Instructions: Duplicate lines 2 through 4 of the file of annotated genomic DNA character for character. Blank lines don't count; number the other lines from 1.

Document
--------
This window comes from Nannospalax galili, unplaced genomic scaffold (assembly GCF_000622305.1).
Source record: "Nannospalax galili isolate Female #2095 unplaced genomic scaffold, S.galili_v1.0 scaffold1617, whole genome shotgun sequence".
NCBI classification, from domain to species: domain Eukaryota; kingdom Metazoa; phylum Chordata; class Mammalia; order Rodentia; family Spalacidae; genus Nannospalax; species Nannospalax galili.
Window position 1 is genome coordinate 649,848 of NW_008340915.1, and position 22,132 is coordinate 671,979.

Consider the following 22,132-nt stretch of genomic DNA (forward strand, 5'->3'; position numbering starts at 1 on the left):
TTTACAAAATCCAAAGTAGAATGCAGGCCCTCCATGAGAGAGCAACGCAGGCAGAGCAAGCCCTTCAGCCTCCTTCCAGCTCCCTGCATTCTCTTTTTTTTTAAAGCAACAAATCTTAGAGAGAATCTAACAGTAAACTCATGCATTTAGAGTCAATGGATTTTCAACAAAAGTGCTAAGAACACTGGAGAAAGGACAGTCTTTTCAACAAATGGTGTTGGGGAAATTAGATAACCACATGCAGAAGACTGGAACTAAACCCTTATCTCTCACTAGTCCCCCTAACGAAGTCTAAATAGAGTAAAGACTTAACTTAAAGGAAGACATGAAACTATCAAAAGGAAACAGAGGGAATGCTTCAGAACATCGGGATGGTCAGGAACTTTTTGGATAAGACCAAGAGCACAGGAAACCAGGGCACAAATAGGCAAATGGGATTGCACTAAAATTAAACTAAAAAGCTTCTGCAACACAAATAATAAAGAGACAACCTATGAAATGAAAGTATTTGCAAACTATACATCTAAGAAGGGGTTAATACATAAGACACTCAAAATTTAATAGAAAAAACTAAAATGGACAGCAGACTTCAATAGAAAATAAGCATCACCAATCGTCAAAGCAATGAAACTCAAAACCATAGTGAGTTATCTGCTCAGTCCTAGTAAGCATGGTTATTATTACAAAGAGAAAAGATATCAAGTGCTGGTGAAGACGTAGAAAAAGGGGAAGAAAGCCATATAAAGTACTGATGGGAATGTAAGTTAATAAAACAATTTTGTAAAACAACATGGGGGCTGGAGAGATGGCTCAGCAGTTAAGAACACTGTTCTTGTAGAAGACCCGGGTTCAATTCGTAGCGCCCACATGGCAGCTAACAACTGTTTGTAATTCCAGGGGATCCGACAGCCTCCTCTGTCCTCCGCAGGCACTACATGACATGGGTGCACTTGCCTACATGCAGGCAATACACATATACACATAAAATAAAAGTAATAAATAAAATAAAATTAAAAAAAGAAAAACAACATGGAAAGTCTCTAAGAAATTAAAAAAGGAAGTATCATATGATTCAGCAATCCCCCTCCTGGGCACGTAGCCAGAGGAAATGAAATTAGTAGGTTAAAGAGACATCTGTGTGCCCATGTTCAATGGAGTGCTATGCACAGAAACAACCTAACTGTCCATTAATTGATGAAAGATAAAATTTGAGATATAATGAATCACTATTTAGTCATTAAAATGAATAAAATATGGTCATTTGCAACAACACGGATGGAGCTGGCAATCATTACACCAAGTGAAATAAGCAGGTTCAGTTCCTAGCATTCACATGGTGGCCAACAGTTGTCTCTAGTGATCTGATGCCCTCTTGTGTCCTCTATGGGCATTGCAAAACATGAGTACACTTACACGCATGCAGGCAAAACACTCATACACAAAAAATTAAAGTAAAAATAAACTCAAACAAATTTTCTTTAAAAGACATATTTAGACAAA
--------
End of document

Source record: "Nannospalax galili isolate Female #2095 unplaced genomic scaffold, S.galili_v1.0 scaffold1617, whole genome shotgun sequence".
NCBI classification, from domain to species: domain Eukaryota; kingdom Metazoa; phylum Chordata; class Mammalia; order Rodentia; family Spalacidae; genus Nannospalax; species Nannospalax galili.
Window position 1 is genome coordinate 649,848 of NW_008340915.1, and position 22,132 is coordinate 671,979.